If it was a coordinated and deliberate campaign by rival teams to disseminate the visual evidence of an infraction, it certainly seemed successful — regardless of whether the worldwide whisper campaign led to NASCAR uncovering the No. 24’s penalty.
“Self policing” in NASCAR – at least in a public setting — traditionally has fallen into the “Boys, Have at It” realm of frontier justice administered via bumper and fender by drivers who feel aggrieved.
This felt as if it were delivered via point and click by an angry army of engineers eager to drop a dime on a competitor – and perhaps deliver a warning about a new era in the fishbowl existence of these modern times.
Don’t bend that spoiler. Somebody always is watching.
Much of the discussion around Elliott’s car centered on whether tape was applied to the spoiler. It might have seemed a relatively minor modification, but NASCAR has been warning teams for more than a year that it would punish teams for even miniscule adjustments.
In the June 7, 2016 race at Pocono Raceway, Brad Keselowski’s team was penalized for improper body modifications, and Cup series director Richard Buck warned teams later that season at the Kentucky Speedway prerace drivers meeting and again before the Kansas Speedway race in last year’s playoffs.
Buck specifically referred to “deliberately adding tape trips,” which create more downforce by altering airflow with strategically placed tiny pieces of tape. Teams also are known to slice cars’ wraps (particularly around the wheel well area) to create more downforce.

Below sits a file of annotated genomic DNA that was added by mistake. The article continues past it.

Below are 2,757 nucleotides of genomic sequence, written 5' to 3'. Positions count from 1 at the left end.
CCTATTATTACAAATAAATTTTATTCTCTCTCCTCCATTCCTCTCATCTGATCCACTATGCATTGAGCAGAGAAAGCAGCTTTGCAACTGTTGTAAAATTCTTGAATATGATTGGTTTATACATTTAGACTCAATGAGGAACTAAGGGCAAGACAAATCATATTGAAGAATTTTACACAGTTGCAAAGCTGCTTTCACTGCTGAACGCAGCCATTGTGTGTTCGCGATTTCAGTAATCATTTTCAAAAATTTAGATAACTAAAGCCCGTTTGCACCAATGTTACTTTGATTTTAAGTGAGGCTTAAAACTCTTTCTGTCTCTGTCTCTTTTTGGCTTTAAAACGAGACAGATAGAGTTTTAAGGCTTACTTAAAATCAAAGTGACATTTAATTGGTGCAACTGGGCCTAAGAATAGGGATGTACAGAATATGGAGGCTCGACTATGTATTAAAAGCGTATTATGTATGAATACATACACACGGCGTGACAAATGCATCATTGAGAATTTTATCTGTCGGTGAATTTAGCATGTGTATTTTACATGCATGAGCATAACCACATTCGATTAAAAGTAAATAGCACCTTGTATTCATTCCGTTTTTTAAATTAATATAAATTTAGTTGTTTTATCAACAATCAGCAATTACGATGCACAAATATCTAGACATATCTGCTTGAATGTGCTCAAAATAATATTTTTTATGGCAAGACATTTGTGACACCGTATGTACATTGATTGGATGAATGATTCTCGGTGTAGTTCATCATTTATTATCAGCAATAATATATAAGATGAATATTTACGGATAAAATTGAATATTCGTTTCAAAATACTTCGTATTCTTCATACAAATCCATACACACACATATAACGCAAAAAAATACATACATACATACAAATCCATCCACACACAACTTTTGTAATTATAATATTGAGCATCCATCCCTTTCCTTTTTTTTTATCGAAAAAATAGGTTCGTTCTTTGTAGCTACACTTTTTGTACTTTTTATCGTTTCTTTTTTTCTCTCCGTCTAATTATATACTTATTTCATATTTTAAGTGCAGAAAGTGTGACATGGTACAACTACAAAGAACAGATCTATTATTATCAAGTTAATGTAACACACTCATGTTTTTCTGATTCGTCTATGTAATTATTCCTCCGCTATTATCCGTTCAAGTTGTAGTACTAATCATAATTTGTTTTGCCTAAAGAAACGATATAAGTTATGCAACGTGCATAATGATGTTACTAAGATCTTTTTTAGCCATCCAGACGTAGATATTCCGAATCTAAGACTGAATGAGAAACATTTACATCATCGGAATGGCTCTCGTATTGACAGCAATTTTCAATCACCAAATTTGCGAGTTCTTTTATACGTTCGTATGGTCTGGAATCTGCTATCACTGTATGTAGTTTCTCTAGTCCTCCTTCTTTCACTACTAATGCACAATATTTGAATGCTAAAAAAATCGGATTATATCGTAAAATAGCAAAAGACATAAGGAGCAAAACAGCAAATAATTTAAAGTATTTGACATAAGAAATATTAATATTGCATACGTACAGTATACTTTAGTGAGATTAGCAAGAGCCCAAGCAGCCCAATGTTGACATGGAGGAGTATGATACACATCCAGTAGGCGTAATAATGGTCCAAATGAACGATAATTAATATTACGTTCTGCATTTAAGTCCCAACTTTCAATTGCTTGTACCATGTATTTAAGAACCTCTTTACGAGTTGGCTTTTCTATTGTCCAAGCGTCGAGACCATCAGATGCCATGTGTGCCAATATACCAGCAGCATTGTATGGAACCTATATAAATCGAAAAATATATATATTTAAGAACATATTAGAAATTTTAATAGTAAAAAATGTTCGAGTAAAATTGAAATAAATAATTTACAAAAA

The penalty for illegal body modifications is a pit stop for repairs under yellow (which applied in Keselowski’s case) and restarting from the rear and a drive-through penalty under green.
By virtue of a second-place finish at Chicagoland, Elliott’s car received further scrutiny in a postrace teardown at the R&D Center (after which NASCAR announced the penalty). It’s worth considering, though, if a similar situation occurred in the next nine playoff races, would NASCAR consider bringing the car to the pits based off visual evidence (and possibly punishing a team with a loss of positions even if no infraction were found)?
Or might NASCAR consider randomly checking cars in the impound area where officials check for five secure lug nuts before team members are allowed near the vehicles?
It isn’t unusual for NASCAR to seize tires for inspection during a race, but Sunday was unusual because of the appearance of a blue tent that housed the dunk tank used to check them.
The tent has been in use this season to establish some consistency in its at-track processes. Because its accommodations vary from each facility (some tracks have dedicated buildings for tire suppliers; others don’t), Goodyear began erecting the tent at the back of the garage near its hauler and tire staging area so that it could check for punctures and leaks more efficiently.
Of course, it also is used by NASCAR during races for random checks – O’Donnell noted on Twitter that it has happened five times in Cup this season.